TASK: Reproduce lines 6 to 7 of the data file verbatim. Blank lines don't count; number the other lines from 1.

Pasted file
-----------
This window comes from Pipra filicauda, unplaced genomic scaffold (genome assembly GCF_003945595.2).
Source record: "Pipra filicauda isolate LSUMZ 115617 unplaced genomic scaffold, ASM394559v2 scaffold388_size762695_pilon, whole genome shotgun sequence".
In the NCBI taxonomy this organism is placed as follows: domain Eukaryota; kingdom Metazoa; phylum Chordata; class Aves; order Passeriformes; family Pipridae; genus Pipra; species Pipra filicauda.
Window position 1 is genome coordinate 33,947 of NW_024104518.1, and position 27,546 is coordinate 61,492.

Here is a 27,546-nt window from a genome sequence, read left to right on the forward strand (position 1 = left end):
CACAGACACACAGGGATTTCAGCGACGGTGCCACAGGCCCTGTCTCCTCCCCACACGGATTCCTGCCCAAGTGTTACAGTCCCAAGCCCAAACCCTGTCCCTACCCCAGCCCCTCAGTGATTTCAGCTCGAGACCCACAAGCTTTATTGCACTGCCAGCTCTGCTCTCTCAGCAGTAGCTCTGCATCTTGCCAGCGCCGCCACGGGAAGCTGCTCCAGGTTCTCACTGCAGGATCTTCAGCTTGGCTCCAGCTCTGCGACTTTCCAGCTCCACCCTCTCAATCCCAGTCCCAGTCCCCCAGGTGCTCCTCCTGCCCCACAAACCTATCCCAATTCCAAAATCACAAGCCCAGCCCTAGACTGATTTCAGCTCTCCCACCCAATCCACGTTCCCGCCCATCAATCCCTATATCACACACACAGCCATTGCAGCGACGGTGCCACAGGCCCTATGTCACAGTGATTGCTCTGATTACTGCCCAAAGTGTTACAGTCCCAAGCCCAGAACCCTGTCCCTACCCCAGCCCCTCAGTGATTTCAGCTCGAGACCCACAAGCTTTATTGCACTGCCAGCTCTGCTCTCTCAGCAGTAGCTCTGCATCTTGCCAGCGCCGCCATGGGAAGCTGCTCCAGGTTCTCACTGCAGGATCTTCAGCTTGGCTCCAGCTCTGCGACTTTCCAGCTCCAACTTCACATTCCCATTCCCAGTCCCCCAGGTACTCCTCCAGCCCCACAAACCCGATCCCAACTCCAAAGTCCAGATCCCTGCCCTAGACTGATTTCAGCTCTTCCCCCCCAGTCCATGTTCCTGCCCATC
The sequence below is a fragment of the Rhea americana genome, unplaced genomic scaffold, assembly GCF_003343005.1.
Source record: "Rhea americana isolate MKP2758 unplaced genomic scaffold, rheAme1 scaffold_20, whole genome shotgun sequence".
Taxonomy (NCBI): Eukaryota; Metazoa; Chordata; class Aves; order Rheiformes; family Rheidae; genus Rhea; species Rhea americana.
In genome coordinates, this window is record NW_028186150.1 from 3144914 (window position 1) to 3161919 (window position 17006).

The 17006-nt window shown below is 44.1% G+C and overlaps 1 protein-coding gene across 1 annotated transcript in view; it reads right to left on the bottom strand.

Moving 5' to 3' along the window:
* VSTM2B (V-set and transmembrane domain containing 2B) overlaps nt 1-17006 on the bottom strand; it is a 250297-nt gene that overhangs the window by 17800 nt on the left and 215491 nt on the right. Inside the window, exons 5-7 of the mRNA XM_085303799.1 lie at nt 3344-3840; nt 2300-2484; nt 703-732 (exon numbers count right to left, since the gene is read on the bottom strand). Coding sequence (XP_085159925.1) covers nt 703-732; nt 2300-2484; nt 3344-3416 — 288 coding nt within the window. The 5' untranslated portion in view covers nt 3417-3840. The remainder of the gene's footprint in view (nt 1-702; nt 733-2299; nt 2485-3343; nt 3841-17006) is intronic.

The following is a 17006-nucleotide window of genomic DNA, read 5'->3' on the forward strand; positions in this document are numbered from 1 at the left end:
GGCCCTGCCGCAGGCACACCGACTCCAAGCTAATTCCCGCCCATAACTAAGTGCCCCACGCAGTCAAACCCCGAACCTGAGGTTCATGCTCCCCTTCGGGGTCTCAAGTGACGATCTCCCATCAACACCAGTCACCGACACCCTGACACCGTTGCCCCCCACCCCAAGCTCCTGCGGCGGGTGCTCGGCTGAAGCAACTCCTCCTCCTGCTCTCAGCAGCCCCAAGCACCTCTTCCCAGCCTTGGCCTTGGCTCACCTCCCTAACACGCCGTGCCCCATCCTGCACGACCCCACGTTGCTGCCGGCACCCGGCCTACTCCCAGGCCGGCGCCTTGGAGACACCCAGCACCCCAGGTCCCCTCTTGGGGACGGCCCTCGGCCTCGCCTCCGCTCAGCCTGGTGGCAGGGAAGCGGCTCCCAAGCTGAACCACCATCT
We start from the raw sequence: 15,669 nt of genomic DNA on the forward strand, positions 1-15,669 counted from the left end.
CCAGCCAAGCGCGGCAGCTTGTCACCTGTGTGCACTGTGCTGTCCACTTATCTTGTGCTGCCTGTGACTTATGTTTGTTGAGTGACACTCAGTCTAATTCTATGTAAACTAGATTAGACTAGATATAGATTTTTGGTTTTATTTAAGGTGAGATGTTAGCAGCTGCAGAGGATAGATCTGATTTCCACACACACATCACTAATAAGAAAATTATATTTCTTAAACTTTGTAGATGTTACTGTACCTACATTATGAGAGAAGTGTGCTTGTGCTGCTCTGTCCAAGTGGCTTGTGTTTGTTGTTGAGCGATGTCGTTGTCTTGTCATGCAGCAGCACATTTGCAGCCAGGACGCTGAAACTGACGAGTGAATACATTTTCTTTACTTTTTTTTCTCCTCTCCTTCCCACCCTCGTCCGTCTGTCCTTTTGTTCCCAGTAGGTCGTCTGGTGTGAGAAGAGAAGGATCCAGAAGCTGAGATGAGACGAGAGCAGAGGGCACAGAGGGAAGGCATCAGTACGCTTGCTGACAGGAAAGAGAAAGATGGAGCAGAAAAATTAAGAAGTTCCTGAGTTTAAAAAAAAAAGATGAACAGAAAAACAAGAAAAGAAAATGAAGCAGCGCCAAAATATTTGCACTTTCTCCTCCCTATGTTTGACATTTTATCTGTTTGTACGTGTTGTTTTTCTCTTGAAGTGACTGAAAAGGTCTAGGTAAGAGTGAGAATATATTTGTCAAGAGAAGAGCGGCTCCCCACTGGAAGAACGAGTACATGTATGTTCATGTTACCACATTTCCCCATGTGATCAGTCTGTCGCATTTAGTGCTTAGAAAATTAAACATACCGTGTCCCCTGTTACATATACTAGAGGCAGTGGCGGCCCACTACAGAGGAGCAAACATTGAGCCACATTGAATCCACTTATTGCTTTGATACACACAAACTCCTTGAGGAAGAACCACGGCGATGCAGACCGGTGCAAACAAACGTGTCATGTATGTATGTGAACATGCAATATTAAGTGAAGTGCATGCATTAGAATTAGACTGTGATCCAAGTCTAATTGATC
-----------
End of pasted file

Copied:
CACAGACACACAGGGATTTCAGCGACGGTGCCACAGGCCCTGTCTCCTCCCCACACGGATTCCTGCCCAAGTGTTACAGTCCCAAGCCCAAACCCTGTCCCTACCCCAGCCCCTCAGTGATTTCAGCTCGAGACCCACAAGCTTTATTGCACTGCCAGCTCTGCTCTCTCAGCAGTAGCTCTGCATCTTGCCAGCGCCGCCACGGGAAGCTGCTCCAGGTTCTCACTGCAGGATCTTCAGCTTGGCTCCAGCTCTGCGACTTTCCAGCTCCACCCTCTCAATCCCAGTCCCAGTCCCCCAGGTGCTCCTCCTGCCCCACAAACCTATCCCAATTCCAAAATCACAAGCCCAGCCCTAGACTGATTTCAGCTCTCCCACCCAATCCACGTTCCCGCCCATCAATCCCTATATCACACACACAGCCATTGCAGCGACGGTGCCACAGGCCCTATGTCACAGTGATTGCTCTGATTACTGCCCAAAGTGTTACAGTCCCAAGCCCAGAACCCTGTCCCTACCCCAGCCCCTCAGTGATTTCAGCTCGAGACCCACAAGCTTTATTGCACTGCCAGCTCTGCTCTCTCAGCAGTAGCTCTGCATCTTGCCAGCGCCGCCATGGGAAGCTGCTCCAGGTTCTCACTGCAGGATCTTCAGCTTGGCTCCAGCTCTGCGACTTTCCAGCTCCAACTTCACATTCCCATTCCCAGTCCCCCAGGTACTCCTCCAGCCCCACAAACCCGATCCCAACTCCAAAGTCCAGATCCCTGCCCTAGACTGATTTCAGCTCTTCCCCCCCAGTCCATGTTCCTGCCCATC
The sequence below is a fragment of the Rhea americana genome, unplaced genomic scaffold, assembly GCF_003343005.1.